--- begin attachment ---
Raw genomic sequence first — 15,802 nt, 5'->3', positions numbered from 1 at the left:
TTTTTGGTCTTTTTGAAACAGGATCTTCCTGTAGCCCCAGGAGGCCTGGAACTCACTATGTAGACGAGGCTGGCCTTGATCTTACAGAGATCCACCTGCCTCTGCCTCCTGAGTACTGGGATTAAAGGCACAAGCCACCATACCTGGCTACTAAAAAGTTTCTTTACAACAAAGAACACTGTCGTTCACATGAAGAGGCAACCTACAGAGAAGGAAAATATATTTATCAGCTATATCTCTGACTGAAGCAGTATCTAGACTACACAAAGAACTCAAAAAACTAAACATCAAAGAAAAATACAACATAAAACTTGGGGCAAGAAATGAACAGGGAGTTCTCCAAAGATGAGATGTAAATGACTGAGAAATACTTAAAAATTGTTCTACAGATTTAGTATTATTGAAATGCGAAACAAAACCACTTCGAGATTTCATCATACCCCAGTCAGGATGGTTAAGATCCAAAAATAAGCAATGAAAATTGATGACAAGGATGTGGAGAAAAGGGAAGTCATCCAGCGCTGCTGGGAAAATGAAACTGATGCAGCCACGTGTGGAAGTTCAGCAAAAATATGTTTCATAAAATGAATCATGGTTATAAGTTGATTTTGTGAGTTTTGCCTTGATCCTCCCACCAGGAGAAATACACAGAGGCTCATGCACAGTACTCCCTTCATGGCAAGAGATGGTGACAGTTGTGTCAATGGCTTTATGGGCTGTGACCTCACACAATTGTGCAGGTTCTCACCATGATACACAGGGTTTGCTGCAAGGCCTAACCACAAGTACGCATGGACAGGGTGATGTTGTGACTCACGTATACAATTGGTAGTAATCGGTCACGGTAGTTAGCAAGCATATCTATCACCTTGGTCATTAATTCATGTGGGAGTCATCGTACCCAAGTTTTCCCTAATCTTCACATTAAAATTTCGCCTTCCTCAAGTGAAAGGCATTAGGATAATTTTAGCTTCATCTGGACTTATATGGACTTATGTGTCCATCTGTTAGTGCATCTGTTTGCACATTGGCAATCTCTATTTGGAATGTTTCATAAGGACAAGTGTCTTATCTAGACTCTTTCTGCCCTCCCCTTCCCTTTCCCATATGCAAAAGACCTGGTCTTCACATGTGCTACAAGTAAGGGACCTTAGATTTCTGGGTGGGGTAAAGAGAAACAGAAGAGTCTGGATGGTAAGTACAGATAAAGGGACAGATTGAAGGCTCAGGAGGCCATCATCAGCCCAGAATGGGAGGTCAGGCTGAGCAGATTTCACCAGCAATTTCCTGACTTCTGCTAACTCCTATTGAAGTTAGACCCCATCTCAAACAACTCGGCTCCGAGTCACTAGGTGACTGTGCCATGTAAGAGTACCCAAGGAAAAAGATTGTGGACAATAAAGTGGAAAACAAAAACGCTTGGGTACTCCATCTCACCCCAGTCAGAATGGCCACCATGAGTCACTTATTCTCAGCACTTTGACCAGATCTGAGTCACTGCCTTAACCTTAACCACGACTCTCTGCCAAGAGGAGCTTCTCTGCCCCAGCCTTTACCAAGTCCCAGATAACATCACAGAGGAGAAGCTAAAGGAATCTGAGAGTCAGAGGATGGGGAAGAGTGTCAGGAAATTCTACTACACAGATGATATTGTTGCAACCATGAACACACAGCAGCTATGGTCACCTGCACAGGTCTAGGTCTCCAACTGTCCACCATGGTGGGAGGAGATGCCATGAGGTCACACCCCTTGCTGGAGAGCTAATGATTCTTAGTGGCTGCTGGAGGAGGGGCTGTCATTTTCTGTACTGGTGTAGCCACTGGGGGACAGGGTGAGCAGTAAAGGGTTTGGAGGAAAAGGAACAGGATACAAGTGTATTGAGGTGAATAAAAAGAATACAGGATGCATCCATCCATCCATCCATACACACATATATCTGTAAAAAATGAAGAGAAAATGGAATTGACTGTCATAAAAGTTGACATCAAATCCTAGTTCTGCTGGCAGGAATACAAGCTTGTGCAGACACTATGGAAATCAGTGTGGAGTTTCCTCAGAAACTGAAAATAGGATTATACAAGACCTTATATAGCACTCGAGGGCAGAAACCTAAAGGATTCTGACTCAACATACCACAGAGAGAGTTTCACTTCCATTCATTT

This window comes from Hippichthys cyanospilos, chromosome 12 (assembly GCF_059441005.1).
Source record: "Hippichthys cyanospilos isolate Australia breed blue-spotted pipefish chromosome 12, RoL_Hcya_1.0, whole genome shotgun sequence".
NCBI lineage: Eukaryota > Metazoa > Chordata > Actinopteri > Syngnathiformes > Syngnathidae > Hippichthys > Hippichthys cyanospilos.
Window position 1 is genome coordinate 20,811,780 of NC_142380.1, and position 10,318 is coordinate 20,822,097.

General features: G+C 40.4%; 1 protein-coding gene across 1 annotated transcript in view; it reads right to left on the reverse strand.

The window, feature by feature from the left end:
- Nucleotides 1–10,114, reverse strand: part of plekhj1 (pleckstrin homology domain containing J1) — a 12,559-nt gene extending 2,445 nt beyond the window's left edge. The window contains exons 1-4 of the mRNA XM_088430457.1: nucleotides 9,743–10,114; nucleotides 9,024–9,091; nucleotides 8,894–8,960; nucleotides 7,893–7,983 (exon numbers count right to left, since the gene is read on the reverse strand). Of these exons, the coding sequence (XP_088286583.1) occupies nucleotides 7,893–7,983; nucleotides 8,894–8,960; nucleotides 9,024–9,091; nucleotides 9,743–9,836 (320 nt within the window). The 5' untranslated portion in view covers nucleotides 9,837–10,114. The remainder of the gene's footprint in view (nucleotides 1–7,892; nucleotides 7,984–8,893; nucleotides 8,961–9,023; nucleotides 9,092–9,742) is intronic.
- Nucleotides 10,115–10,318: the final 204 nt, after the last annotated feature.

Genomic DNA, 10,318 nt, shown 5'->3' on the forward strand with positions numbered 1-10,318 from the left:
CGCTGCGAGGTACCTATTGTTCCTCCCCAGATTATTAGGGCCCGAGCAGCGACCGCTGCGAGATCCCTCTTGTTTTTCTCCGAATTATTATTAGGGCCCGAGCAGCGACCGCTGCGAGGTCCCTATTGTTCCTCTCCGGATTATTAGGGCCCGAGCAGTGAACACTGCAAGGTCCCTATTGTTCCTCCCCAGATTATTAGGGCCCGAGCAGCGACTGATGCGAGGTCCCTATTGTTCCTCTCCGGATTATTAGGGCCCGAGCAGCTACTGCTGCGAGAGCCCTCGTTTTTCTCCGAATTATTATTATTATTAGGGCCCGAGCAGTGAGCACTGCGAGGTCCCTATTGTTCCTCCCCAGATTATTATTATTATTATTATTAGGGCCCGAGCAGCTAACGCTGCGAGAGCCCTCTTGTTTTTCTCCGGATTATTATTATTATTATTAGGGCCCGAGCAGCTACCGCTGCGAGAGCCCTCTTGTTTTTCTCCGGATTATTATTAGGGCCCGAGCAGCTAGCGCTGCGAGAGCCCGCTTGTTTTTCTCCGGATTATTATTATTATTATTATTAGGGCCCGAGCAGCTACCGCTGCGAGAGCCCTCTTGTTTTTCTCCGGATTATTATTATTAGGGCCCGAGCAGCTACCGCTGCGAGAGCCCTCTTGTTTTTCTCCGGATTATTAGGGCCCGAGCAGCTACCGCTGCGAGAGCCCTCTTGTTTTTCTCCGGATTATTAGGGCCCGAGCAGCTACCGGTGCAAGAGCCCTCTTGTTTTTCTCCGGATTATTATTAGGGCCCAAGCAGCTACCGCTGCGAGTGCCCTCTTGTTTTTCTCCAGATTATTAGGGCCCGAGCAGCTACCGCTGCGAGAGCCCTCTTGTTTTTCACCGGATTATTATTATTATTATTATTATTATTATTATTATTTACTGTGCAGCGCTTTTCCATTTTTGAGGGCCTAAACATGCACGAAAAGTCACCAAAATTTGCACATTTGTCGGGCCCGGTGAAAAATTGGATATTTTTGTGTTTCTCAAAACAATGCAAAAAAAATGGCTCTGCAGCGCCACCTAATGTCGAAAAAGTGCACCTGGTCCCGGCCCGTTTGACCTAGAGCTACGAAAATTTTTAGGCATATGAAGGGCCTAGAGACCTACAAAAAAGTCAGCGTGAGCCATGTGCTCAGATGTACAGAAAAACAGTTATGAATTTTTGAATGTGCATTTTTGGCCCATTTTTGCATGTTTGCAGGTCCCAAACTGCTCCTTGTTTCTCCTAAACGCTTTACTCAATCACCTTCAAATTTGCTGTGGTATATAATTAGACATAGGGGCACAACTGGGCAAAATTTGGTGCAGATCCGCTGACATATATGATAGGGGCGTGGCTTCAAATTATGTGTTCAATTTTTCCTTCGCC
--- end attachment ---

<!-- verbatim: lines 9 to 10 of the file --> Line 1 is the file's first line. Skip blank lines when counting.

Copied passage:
- Nucleotides 1–10,114, reverse strand: part of plekhj1 (pleckstrin homology domain containing J1) — a 12,559-nt gene extending 2,445 nt beyond the window's left edge. The window contains exons 1-4 of the mRNA XM_088430457.1: nucleotides 9,743–10,114; nucleotides 9,024–9,091; nucleotides 8,894–8,960; nucleotides 7,893–7,983 (exon numbers count right to left, since the gene is read on the reverse strand). Of these exons, the coding sequence (XP_088286583.1) occupies nucleotides 7,893–7,983; nucleotides 8,894–8,960; nucleotides 9,024–9,091; nucleotides 9,743–9,836 (320 nt within the window). The 5' untranslated portion in view covers nucleotides 9,837–10,114. The remainder of the gene's footprint in view (nucleotides 1–7,892; nucleotides 7,984–8,893; nucleotides 8,961–9,023; nucleotides 9,092–9,742) is intronic.
- Nucleotides 10,115–10,318: the final 204 nt, after the last annotated feature.